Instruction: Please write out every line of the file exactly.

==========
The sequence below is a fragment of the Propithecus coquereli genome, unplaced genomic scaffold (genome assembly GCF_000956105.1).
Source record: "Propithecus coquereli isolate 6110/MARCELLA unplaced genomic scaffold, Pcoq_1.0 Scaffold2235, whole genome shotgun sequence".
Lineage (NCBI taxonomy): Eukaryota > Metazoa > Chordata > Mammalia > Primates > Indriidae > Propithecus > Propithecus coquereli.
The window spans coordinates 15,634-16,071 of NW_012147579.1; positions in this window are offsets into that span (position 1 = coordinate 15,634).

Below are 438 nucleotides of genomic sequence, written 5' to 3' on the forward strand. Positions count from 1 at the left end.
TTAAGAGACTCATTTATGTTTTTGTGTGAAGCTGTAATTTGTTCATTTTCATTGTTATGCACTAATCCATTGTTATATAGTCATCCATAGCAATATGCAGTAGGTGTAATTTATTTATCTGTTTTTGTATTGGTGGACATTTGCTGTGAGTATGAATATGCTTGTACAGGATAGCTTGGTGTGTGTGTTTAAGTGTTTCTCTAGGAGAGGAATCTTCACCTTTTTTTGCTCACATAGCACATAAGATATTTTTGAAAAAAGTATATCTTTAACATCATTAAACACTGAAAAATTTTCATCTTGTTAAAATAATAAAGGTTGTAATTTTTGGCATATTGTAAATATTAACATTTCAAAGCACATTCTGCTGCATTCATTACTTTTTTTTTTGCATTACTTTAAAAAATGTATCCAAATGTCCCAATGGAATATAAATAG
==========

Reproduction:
The sequence below is a fragment of the Propithecus coquereli genome, unplaced genomic scaffold (genome assembly GCF_000956105.1).
Source record: "Propithecus coquereli isolate 6110/MARCELLA unplaced genomic scaffold, Pcoq_1.0 Scaffold2235, whole genome shotgun sequence".
Lineage (NCBI taxonomy): Eukaryota > Metazoa > Chordata > Mammalia > Primates > Indriidae > Propithecus > Propithecus coquereli.
The window spans coordinates 15,634-16,071 of NW_012147579.1; positions in this window are offsets into that span (position 1 = coordinate 15,634).

Below are 438 nucleotides of genomic sequence, written 5' to 3' on the forward strand. Positions count from 1 at the left end.
TTAAGAGACTCATTTATGTTTTTGTGTGAAGCTGTAATTTGTTCATTTTCATTGTTATGCACTAATCCATTGTTATATAGTCATCCATAGCAATATGCAGTAGGTGTAATTTATTTATCTGTTTTTGTATTGGTGGACATTTGCTGTGAGTATGAATATGCTTGTACAGGATAGCTTGGTGTGTGTGTTTAAGTGTTTCTCTAGGAGAGGAATCTTCACCTTTTTTTGCTCACATAGCACATAAGATATTTTTGAAAAAAGTATATCTTTAACATCATTAAACACTGAAAAATTTTCATCTTGTTAAAATAATAAAGGTTGTAATTTTTGGCATATTGTAAATATTAACATTTCAAAGCACATTCTGCTGCATTCATTACTTTTTTTTTTGCATTACTTTAAAAAATGTATCCAAATGTCCCAATGGAATATAAATAG